New Developments in Measurement of Social Inequalities in Health

Wednesday, 18 July 2018: 15:30-17:20
RC15 Sociology of Health (host committee)

Language: English

The description and explanation of social inequalities in health are affected by the quality and availability of data on health and social processes. These challenges are compounded in cross-national studies attempting to make inferences across social contexts, where issues of data harmonization loom large. Presentations in this session will tackle questions such as: Which concepts are suitable to collect data that are pertinent, cost effective and easy to integrate in general surveys? Which approaches produce data that are less affected by selection effects (e.g., survivor bias)? Which social mechanisms produce biases in health data? What contribution may physical or biologic measures of health conditions (biomarkers) be able to provide for sociological inquiry? To which extent are mortality data suitable for health analysis? What barriers remain in gaining access to administrative or register databases in different countries?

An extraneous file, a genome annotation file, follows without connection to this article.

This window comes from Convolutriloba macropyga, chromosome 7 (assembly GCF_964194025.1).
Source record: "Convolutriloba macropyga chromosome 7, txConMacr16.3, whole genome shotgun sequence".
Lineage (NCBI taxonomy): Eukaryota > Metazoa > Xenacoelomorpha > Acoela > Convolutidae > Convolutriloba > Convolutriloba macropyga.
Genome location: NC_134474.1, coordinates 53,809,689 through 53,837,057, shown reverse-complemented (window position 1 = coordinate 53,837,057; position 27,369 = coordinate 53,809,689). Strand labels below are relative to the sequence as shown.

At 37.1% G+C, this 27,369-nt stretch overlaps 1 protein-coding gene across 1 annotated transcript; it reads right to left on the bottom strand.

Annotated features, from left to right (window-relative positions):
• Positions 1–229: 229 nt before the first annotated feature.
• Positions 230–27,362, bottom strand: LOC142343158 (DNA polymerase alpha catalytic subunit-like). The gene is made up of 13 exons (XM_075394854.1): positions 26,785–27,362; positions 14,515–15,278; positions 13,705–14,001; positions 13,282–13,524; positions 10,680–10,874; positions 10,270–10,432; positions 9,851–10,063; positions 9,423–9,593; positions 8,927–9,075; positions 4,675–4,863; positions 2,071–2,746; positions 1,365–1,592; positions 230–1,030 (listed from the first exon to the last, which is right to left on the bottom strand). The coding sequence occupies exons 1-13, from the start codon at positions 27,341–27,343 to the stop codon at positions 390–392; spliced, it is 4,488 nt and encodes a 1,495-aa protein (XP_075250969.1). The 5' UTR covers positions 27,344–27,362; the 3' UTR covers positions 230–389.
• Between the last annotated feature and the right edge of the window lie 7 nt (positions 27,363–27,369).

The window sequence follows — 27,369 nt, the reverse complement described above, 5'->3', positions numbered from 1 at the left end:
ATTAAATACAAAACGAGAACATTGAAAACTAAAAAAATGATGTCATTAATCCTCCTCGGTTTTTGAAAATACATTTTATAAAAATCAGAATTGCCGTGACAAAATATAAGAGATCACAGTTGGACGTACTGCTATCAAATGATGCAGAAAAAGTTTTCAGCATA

This session invites both theoretical and empirical studies that investigate topics of measuring social inequalities in health. Comparative studies as well as national approaches are welcome.

Session Organizers:
Peter KRIWY, Chemnitz University of Technology, Germany, Amelie QUESNEL-VALLEE, McGill University, Canada and Lisa STROHSCHEIN, Canadian Population Society, Canada
Peter KRIWY, Chemnitz University of Technology, Germany
Oral Presentations
Income Inequalities in Health: A Latent Class Growth Mixture Model Approach
Andreea MOLDOVAN, University of Essex, United Kingdom; Michaela BENZEVAL, University of Essex, United Kingdom; Paul CLARKE, University of Essex, United Kingdom
Neighborhood Context and Health: Highlighting the Role of a Neighborhood’s Physical Environment
Kate CHOI, University of Western Ontario, Canada; Eugena KWON, University of Western Ontario, Canada
What Do You Mean By Gay? Measuring Sexual Orientation and Gender Identity in Public Health Studies
Alex MULLER, University of Cape Town, South Africa; Kristen DASKILEWICZ, University of Cape Town, South Africa
Distributed Papers
Intergenerational Mobility in Relative Educational Attainment and Health-Related Behaviours in Europe
Alexi GUGUSHVILI, University of Oxford, United Kingdom; Yizhang ZHAO, University of Oxford, United Kingdom
Social Class and Health in Canada: Can Sociological Theory Inform Data Collection?
Katrina FUNDYTUS, University of Calgary, Canada; Cheyanne STONES, University of British Columbia, Canada; Jenny GODLEY, University of Calgary, Canada; Peter PELLER, University of Calgary, Canada; Lindsay MCLAREN, University of Calgary, Canada
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